ORT 140: A Year to Remember

17.12.20

As the curtain falls on 2020, a year of unparalleled uncertainty and upheaval for so many around the world, it also signals the conclusion of ORT’s 140th anniversary.

For the past 12 months we have been marking ORT’s foundation in St Petersburg, Russia, in 1880.

Teachers, students and staff around our global network had anticipated individual celebratory events in dozens of schools, an awards ceremony for outstanding students at ORT’s quadrennial General Assembly in Jerusalem in May, and many other highlights to acknowledge the countless lives transformed by an ORT education.

As those plans and preparations evolved throughout 2019 it was impossible to imagine that a global pandemic would derail so many of our physical activities.

But what Covid-19 could not do was disrupt the spirit of ORT and our hundreds of thousands of beneficiaries.

“For 140 years our network has developed the skills to adapt to whatever circumstances we find ourselves in,” said Dan Green, World ORT Director General and CEO, “and rarely has that flexibility been on show as clearly as in 2020.”

Even as schools and colleges closed their doors in response to the disease in March, our students continued their preparations for the annual ORT Day celebration (Pictured above: ORT students celebrate in Russia). With the help of their teachers they quickly switched to online activities, remotely working in teams to organize postcard exchanges and to join a global quiz.

It provided a perfect student-led example of what could be done in spite of the circumstances, and laid the foundations for May’s first-ever virtual General Assembly.

More than 300 people from dozens of countries including the United States, Israel, Mexico, Brazil, Argentina, Russia, South Africa and across Europe joined the session, which saw the election of the organization’s lay leadership for the next four years.

Dr Conrad Giles, World ORT President, told the online gathering: “This has been a remarkable period in the history of our organization because of the pandemic. But we have positioned ourselves to go forward with confidence and to deliver a quality educational product.”

The event, rather than dwell on what might have been had we met in person in Jerusalem, served as an inspirational boost for the remainder of the year thanks to the ability to include even more participants virtually than might have been possible in person.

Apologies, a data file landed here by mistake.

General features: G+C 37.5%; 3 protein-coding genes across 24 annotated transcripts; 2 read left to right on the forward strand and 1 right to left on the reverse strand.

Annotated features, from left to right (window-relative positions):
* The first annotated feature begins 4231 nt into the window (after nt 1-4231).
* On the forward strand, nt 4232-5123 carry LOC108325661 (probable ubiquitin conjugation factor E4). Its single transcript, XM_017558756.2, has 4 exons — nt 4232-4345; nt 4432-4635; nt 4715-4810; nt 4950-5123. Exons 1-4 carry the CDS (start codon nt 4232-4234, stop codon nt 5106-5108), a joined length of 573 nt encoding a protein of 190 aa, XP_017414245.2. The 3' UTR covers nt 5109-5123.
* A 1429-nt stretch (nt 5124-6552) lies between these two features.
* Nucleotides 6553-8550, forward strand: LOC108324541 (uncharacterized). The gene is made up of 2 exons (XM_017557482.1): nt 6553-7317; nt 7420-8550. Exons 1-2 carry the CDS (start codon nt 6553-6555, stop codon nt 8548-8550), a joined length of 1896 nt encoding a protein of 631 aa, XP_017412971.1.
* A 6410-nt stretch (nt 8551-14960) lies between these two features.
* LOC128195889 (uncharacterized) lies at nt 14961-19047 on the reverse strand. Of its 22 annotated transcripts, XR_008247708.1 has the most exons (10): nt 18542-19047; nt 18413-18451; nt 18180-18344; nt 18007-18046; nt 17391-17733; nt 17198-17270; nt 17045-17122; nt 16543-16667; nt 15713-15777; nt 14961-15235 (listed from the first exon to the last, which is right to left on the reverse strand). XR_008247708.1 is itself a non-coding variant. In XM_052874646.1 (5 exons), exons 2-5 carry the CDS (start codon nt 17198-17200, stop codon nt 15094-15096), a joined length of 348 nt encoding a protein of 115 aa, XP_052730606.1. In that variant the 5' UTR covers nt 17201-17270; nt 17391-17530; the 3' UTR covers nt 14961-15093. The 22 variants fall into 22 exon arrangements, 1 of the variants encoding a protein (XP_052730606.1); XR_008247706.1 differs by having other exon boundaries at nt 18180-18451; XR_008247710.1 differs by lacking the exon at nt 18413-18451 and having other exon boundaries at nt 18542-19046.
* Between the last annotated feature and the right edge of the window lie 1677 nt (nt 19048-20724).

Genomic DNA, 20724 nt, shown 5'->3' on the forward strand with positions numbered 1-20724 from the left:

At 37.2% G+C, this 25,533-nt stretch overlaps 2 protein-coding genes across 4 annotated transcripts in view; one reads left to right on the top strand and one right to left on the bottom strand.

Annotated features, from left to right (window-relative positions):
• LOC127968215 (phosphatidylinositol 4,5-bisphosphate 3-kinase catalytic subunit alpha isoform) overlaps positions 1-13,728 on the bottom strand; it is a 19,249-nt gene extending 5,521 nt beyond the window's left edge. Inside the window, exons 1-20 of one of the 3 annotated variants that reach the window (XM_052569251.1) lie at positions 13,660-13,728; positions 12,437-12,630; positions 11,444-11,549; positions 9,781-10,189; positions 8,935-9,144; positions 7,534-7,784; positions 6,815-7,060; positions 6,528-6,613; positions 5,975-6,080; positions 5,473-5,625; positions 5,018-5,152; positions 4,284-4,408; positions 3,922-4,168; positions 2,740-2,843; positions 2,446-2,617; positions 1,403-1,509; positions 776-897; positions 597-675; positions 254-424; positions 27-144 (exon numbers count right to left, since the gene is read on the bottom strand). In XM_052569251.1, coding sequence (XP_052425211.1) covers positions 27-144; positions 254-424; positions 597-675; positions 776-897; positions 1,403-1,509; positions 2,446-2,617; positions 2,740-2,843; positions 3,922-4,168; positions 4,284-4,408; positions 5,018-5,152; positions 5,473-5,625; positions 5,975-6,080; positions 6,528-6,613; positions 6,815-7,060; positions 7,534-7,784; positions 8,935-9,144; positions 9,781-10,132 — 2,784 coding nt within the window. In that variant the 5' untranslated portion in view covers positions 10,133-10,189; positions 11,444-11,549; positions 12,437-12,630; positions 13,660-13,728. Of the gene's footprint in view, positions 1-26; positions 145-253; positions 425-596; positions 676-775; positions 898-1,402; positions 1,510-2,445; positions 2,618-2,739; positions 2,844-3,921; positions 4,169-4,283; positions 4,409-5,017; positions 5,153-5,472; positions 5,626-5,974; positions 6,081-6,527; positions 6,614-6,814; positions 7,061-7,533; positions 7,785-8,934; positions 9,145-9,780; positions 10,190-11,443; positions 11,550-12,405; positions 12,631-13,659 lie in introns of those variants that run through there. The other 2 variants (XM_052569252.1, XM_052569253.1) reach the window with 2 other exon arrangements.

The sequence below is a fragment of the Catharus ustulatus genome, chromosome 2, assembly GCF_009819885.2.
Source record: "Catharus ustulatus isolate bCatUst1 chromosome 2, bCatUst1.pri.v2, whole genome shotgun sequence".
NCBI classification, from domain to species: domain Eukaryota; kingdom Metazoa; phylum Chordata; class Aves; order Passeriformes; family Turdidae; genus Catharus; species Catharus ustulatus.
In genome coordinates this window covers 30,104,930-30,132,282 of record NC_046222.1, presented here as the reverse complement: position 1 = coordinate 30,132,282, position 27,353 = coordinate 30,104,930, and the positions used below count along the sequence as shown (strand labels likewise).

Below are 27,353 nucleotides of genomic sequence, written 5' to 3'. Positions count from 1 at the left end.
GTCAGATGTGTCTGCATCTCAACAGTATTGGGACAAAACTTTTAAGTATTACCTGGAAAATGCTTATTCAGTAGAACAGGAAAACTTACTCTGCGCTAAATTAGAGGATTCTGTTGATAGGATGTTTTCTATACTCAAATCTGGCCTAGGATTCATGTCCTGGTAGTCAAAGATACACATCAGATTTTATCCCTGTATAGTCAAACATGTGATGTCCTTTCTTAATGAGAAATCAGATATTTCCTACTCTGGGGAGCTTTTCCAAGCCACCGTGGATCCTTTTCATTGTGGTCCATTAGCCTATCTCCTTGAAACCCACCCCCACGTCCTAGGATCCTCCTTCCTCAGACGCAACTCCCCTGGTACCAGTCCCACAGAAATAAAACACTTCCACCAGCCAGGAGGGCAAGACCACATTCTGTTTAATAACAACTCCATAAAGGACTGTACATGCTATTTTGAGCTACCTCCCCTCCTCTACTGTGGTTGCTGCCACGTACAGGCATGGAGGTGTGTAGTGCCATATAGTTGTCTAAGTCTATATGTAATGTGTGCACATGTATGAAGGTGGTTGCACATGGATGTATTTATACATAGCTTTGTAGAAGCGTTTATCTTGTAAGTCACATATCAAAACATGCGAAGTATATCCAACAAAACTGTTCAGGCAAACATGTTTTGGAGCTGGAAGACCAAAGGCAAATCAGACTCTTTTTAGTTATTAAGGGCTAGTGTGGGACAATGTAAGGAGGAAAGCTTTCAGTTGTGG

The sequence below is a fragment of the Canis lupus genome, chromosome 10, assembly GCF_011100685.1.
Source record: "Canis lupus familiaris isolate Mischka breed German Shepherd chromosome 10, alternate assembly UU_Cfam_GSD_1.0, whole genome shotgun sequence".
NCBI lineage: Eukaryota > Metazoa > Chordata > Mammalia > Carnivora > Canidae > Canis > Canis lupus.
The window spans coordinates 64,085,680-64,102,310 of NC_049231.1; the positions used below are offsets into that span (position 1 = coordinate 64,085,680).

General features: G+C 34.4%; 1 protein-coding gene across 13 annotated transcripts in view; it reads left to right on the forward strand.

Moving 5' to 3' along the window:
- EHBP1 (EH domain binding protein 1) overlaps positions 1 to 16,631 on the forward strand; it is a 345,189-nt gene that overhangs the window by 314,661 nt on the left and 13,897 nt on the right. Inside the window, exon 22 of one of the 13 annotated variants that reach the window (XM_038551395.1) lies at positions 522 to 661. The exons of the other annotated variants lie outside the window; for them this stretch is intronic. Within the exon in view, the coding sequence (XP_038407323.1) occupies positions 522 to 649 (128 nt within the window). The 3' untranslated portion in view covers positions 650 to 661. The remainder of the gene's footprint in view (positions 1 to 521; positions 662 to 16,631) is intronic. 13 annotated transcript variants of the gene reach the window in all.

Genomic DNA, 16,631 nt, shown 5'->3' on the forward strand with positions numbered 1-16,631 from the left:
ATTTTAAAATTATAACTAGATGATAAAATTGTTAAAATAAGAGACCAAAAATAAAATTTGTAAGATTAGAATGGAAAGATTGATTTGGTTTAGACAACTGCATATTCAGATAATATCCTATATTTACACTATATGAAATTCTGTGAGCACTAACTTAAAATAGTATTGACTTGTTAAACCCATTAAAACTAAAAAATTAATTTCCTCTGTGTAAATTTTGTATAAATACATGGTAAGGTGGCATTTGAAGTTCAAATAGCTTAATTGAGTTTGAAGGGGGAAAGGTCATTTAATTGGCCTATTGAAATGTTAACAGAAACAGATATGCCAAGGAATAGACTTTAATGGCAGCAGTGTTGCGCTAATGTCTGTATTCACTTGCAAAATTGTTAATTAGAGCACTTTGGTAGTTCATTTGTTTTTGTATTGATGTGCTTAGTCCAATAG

The GA also offered the first viewing of the trailer of the film produced as part of the anniversary celebration.

Maria Ramodike, a teacher in South Africa, features in The ORT Story

‘The ORT Story’ would get its premiere in September, as participants around the world joined together to watch a screening of the 40-minute documentary which follows the stories of five current and former ORT students from schools and programs.

As the 140 activities continued, acknowledgement of ORT’s achievements was received by national directors and leaders in many countries.

Among those paying tribute was Sergey Lavrov, Foreign Minister of Russia, who wrote to Robert Singer, Chair of World ORT’s Board of Trustees, to convey his recognition and support of our work.

“Throughout its existence, your organization has comprehensively contributed to the preserving of the unique traditions of the Jewish people – putting a lot of effort into unleashing the potential of talented, vibrant and professional growth-oriented young people,” wrote Mr Lavrov.

“It is gratifying that today you are implementing many educational projects in Russia. Such efforts, which promote strengthening of mutual understanding, inter-ethnic peace and concord, maintaining diversity in culture and civilization, deserve respect and support.”

For Dan Green, despite the challenges thrown at the organization this year, ORT ends 2020 stronger than it began.

He said: “We are buoyed by the countless examples over the past months of the adaptability of our teachers, students and professional staff.

“There has been so much to enjoy thanks to the 140th anniversary. We were inspired by the stories of our alumni on show in The ORT Story film; our hearts were lifted by the volunteers who gave their time to support our students remotely during lockdown; and our operations continued thanks to the generosity of our donors worldwide.

“This is the ORT spirit in action – it has been on display since 1880, in the ghettoes of Eastern Europe during the Holocaust, in the foundation of the State of Israel, and once again now as the world rallies to defeat an invisible virus that has taken so many lives and threatened billions more.

“We will carry this positivity into 2021, with our new strategic vision and enhanced collaboration among our national organizations, and I am confident that ORT’s next 140 years will continue to reflect our position at the heart of education worldwide.”